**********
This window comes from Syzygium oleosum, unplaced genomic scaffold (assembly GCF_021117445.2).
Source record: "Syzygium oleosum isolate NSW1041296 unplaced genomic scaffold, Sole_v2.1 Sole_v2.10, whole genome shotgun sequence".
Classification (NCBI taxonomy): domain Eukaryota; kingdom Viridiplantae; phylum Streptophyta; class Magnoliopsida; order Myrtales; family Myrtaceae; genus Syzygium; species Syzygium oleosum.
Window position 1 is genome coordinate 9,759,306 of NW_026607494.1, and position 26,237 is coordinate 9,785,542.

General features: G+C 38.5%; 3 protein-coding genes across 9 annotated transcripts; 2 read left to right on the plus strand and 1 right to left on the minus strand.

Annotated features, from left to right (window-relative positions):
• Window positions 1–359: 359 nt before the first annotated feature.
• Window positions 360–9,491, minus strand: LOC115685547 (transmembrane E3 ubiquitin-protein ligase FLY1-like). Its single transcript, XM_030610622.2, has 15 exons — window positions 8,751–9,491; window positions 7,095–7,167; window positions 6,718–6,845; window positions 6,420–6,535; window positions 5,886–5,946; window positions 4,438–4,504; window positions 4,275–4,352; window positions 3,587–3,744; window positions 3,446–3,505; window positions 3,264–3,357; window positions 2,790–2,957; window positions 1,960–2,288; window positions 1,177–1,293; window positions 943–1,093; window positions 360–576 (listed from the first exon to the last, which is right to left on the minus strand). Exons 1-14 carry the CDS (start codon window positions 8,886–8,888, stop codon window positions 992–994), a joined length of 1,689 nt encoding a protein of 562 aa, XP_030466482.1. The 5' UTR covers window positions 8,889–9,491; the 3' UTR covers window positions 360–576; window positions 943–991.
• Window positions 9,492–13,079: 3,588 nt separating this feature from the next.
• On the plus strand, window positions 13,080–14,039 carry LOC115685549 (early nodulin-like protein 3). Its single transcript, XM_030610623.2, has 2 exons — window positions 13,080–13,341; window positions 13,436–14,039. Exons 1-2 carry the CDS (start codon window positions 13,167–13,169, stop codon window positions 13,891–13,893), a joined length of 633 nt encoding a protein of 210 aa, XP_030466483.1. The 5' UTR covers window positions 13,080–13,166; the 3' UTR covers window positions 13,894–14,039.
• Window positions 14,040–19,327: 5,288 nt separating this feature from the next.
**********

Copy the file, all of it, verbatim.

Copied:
This window comes from Syzygium oleosum, unplaced genomic scaffold (assembly GCF_021117445.2).
Source record: "Syzygium oleosum isolate NSW1041296 unplaced genomic scaffold, Sole_v2.1 Sole_v2.10, whole genome shotgun sequence".
Classification (NCBI taxonomy): domain Eukaryota; kingdom Viridiplantae; phylum Streptophyta; class Magnoliopsida; order Myrtales; family Myrtaceae; genus Syzygium; species Syzygium oleosum.
Window position 1 is genome coordinate 9,759,306 of NW_026607494.1, and position 26,237 is coordinate 9,785,542.

General features: G+C 38.5%; 3 protein-coding genes across 9 annotated transcripts; 2 read left to right on the plus strand and 1 right to left on the minus strand.

Annotated features, from left to right (window-relative positions):
• Window positions 1–359: 359 nt before the first annotated feature.
• Window positions 360–9,491, minus strand: LOC115685547 (transmembrane E3 ubiquitin-protein ligase FLY1-like). Its single transcript, XM_030610622.2, has 15 exons — window positions 8,751–9,491; window positions 7,095–7,167; window positions 6,718–6,845; window positions 6,420–6,535; window positions 5,886–5,946; window positions 4,438–4,504; window positions 4,275–4,352; window positions 3,587–3,744; window positions 3,446–3,505; window positions 3,264–3,357; window positions 2,790–2,957; window positions 1,960–2,288; window positions 1,177–1,293; window positions 943–1,093; window positions 360–576 (listed from the first exon to the last, which is right to left on the minus strand). Exons 1-14 carry the CDS (start codon window positions 8,886–8,888, stop codon window positions 992–994), a joined length of 1,689 nt encoding a protein of 562 aa, XP_030466482.1. The 5' UTR covers window positions 8,889–9,491; the 3' UTR covers window positions 360–576; window positions 943–991.
• Window positions 9,492–13,079: 3,588 nt separating this feature from the next.
• On the plus strand, window positions 13,080–14,039 carry LOC115685549 (early nodulin-like protein 3). Its single transcript, XM_030610623.2, has 2 exons — window positions 13,080–13,341; window positions 13,436–14,039. Exons 1-2 carry the CDS (start codon window positions 13,167–13,169, stop codon window positions 13,891–13,893), a joined length of 633 nt encoding a protein of 210 aa, XP_030466483.1. The 5' UTR covers window positions 13,080–13,166; the 3' UTR covers window positions 13,894–14,039.
• Window positions 14,040–19,327: 5,288 nt separating this feature from the next.